“The main reason I came tonight was to celebrate my recovery – nine months!” said Tulalip tribal member Winona Keeline. “This is the first time I’ve been in recovery and I just wanted to see the community come together and celebrate their journey. What stood out to me the most was how many of our youth were here and seeing that we are capable of coming together to celebrate life in a good way and show the youth a new way for our people to live.” 

The Tulalip Youth Council offered the group a song and president, Kaiser Moses, followed up with some strong words to encourage people along their path of recovery. 

“Thank you for showing each other that support for sobriety and taking back control of your lives and protecting your time,” Kaiser expressed. “One thing that I still carry with me that my mom always told me when I was little is that alcohol and other substances are like snakes. She told me a story Raven Moses used to tell. There was once a guy who was walking up the mountain and it was really cold. There was a snake that was walking alongside him. The snake kept asking, ‘can you pick me up for warmth, it’s cold,’ and the guy kept refusing. But the snake was persistent and the guy eventually picked up the snake – and it bit him. The guy asked ‘why did you bite me?’ and the snake replied, ‘you knew I was a snake when you picked me up’. So, the moral is don’t pick up the snake or you will get bitten.” 

A lot of knowledge, encouragement, pride and laughter was shared throughout the night. Wrapping up the two-hour event was a round of karaoke and a sobriety countdown. Starting at fifty, the community counted backwards to present day, celebrating the amount of time clean each person attainted. 

“Tonight filled my heart,” Robin said. “The participants in our program worked hard, coming to group sessions every day and giving their all to their recovery, and it’s not acknowledged or celebrated nearly enough. They don’t know a lot of those people on the same path to recovery. This was a great opportunity for them to meet and share with each other. I wanted to show the community how hard our people are working to stay sober and allow them the opportunity to bring that education and knowledge back to the community, to heal the people from within.”

The Problem Gambling program is gearing up for a big year, beginning by hosting two upcoming Recovery Coach Trainings; one on January 18 and 19, the other on January 25 and 26. Both classes are held between the hours of 8:00 a.m. and 5:00 p.m. at the Tulalip Administration building. For further details, please contact Problem Gambling at (360) 716-4302.

Careers in the construction industry are booming, TVTC can be your entry point to a better tomorrow

By Micheal Rios, Tulalip News

Educators, parents and others often place strong emphasis on college preparation and earning an Associate’s or Bachelor’s degree by traditional means. But that lengthy and expensive route often means accruing a ton of debt just to enter a highly competitive job market. College degrees may be the preferred goal for many, however there are a growing number of students who see a more hands-on future for themselves. For these individuals, unafraid of getting their hands dirty and learning the true meaning behind a hard day’s work, there is an abundance of opportunity within the construction industry.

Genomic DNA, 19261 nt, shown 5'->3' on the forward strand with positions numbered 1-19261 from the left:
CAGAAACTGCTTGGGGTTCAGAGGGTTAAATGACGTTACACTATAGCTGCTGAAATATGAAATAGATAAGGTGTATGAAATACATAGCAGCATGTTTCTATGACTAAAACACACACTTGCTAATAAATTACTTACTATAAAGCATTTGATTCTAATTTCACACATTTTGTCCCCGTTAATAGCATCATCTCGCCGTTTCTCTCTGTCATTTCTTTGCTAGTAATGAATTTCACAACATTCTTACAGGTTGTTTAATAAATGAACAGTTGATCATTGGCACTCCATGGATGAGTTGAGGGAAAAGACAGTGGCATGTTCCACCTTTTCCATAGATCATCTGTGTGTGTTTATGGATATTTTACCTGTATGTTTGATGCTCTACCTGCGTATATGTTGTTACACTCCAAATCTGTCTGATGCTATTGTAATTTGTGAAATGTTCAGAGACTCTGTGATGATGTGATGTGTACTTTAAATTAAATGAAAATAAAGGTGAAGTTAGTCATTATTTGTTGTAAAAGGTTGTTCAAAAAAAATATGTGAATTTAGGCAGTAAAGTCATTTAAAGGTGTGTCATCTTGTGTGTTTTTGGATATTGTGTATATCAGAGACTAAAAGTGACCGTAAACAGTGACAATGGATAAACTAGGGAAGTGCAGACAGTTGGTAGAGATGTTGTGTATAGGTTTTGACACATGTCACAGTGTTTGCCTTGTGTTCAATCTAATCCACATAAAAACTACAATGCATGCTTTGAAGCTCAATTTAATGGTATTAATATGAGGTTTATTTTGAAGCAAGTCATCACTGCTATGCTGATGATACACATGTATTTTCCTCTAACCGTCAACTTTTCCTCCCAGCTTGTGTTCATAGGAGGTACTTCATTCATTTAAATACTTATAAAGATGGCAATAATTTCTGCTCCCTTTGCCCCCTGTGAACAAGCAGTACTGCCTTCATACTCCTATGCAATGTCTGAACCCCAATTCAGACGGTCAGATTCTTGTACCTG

Whether it be laborer, carpenter, ironworker, electrician or heavy equipment operator, there are countless positions available for work and advancement within the trades, especially for sought after minorities like Native Americans and women. A major access point for entry into these desirable career paths for tribal citizens and their families continues to be Tulalip’s own TERO Vocational Training Center (TVTC).

“Not everybody wants to be a doctor or lawyer. Not everybody wants a desk job. I’m a lifetime fisherman that started a construction company when it became apparent we could no longer sustain ourselves simply by living off the land,” said Tulalip Vice-Chairman Glen Gobin. “Some want to be outside working with their hands. That’s what brings people to our training program, it gives them an opportunity to get exposure to all the different trades, learn how to function on a job site and how to get work. Graduates of TVTC enter a section of the workforce that is in high demand.”

In fact, a quick glance around the greater Seattle area and onlookers are sure to see more cranes than they can count. Along the I-5 corridor, from Tacoma to Everett, construction projects are booming and many on-site jobs continue to go unfilled. While other career pathways may be oversaturated and hard to come by, those within construction trades are thriving. According to the U.S. Department of Labor, open construction positions are expected to increase by more than 700,000 jobs nationally through 2028, a faster growth than any other occupation. In Washington State alone, there are nearly 3,000 unfilled construction jobs that pay much more than the average state wage. 

Brighter horizons and prospects galore were among the reasons so many gathered to celebrate the TVTC autumn cohort’s achievement on a December morning at the Tulalip Resort’s orca ballroom. Fifteen students (including eight Tulalip tribal members and three women) were honored with a graduation banquet for their commitment to building a better future. Nearly 200 guests attended, including trade union representatives, several construction employers, and many cheerful family members.